The first solar project in Sanjeev Gupta’s $1.3 billion renewable energy program has been green-lit by the South Australian government.
The project is developed by SIMEC Energy Australia to deliver power to the nearby town of Whyalla. SIMEC is part of Gupta’s global GFG Alliance.
SA Planning Minister Stephen Knoll approved the solar farm, provided it minimised impacts on local native vegetation. However, SIMEC must submit to strict environmental guidelines throughout construction and operation of the site.
The $350 million PV project will install over 780,000 solar panels across 11 square kilometres. As the company website boasts, that’s 550 times the area of the Adelaide Oval. In addition, Cultana will generate 600 GWh of electricity per year. That’s enough to power almost 100,000 average homes.
Gupta’s renewable energy program a vision for Australia
The Cultana solar farm is just the beginning of Gupta’s renewable energy program to transition from fossil fuels. SIMEC confirmed last year that a second solar installation would link with Cultana. Together, the two developments will form one of Australia’s largest solar farms, Gupta said.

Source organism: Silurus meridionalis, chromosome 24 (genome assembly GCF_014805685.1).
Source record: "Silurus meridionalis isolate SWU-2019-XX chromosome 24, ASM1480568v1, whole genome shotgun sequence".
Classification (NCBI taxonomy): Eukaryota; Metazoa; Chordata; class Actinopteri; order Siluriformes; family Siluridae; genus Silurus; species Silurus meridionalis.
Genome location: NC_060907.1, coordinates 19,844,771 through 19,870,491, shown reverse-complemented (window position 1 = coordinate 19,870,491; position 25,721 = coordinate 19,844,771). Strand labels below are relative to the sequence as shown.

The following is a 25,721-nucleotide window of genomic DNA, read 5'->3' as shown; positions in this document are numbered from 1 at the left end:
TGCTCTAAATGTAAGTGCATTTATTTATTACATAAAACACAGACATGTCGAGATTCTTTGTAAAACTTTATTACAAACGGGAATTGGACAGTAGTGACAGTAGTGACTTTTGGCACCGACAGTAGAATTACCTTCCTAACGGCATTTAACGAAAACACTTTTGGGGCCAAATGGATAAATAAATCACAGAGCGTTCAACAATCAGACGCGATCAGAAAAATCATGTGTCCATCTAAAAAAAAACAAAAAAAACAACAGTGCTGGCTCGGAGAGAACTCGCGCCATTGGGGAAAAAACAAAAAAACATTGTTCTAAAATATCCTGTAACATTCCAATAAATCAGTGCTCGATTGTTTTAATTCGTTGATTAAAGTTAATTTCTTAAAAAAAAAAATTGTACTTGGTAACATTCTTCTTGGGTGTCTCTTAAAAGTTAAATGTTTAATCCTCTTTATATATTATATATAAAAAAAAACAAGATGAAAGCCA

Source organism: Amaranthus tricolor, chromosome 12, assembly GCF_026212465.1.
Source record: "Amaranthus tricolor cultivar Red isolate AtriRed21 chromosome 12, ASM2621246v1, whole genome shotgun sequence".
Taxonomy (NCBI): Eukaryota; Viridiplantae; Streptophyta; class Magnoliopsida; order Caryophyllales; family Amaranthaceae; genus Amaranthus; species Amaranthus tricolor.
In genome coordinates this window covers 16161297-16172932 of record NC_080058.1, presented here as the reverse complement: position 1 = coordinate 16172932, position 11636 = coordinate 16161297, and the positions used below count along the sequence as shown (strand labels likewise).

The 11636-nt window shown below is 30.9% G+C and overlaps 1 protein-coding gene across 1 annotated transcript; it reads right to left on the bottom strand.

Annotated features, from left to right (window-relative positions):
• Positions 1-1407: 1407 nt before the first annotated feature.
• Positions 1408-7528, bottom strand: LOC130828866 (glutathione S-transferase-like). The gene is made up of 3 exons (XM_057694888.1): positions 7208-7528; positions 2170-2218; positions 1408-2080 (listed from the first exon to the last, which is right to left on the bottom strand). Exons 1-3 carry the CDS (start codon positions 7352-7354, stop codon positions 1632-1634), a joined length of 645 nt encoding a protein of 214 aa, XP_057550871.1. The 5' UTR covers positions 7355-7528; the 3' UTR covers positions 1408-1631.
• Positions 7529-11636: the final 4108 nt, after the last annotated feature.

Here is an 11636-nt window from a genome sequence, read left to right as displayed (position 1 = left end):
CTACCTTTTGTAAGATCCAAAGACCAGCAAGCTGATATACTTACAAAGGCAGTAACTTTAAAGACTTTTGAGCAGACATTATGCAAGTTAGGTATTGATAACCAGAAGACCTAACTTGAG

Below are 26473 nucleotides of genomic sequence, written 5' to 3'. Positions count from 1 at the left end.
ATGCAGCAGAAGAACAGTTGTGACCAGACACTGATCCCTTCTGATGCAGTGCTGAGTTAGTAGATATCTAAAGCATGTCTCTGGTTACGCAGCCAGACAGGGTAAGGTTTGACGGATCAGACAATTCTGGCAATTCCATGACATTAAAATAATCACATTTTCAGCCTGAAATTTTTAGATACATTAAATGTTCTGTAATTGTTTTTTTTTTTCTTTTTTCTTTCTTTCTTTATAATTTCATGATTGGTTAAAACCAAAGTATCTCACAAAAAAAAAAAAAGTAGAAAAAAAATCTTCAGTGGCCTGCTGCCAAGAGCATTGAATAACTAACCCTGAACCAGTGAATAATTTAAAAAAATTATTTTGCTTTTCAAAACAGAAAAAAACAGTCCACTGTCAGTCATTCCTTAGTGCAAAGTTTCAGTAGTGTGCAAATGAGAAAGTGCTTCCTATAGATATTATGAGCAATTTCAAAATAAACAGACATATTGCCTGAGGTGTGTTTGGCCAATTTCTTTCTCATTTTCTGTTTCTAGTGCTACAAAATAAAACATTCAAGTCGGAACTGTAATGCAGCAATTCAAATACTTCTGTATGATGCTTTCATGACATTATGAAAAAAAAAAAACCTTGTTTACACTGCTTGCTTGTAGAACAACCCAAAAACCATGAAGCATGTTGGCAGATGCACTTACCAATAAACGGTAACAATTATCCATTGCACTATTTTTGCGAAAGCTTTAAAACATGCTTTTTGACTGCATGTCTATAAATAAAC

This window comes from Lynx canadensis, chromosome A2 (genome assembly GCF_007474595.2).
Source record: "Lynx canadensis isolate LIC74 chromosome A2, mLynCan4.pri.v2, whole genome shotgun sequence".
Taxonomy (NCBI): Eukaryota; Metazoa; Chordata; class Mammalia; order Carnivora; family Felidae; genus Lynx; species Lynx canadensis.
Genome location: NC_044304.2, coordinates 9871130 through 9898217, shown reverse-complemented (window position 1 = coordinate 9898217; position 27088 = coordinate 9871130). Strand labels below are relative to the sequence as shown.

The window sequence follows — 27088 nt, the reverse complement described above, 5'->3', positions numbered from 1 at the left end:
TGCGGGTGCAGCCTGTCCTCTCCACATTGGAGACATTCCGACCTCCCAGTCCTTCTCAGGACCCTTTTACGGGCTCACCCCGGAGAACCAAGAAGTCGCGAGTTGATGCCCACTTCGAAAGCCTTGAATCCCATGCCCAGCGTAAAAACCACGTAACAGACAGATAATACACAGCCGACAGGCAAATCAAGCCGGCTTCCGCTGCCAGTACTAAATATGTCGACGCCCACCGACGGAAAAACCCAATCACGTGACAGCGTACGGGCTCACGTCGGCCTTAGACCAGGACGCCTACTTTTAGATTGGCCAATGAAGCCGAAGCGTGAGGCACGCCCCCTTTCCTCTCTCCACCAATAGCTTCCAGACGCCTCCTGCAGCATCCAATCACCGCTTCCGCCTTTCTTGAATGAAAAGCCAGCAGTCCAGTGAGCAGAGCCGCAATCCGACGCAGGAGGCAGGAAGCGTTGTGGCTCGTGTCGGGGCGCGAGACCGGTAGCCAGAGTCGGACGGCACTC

The solar farms will spearhead Gupta’s 1 GW renewable energy vision for the nation. His plan also includes cogeneration at Whyalla’s Primary Steelworks using waste gas and pumped hydro projects at GFG’s Middleback Ranges mining operations.
And the tycoon also intends to build the world’s biggest lithium-ion battery. With a storage capacity of 120 MW/140 MWh, it would dwarf Tesla’s 110 MW/129 MWh Powerpack system at the Hornsdale Power Reserve.
Announcing the renewable energy program spearheaded by the South Australian solar farm, Gupta hinted at bigger renewable projects in states outside South Australia.
“There is a great future for energy‐intensive industries in Australia,” he said.
“This the first step in GFG leading the country’s industrial transition to more competitive energy.”
In addition to power, solar farm will energise local coffers
The Cultana solar farm is intended to support the energy needs of the Whyalla steelworks, with leftover power flowing to SA’s grid.
But the project will also support the jobs of 350 full-time construction workers over its 12-15 month build schedule. Afterwards, 10 full-time workers will operate the farm during its lifetime.
The solar project will also contribute savings of 492,000 tonnes in carbon emissions per year compared to traditional forms of energy.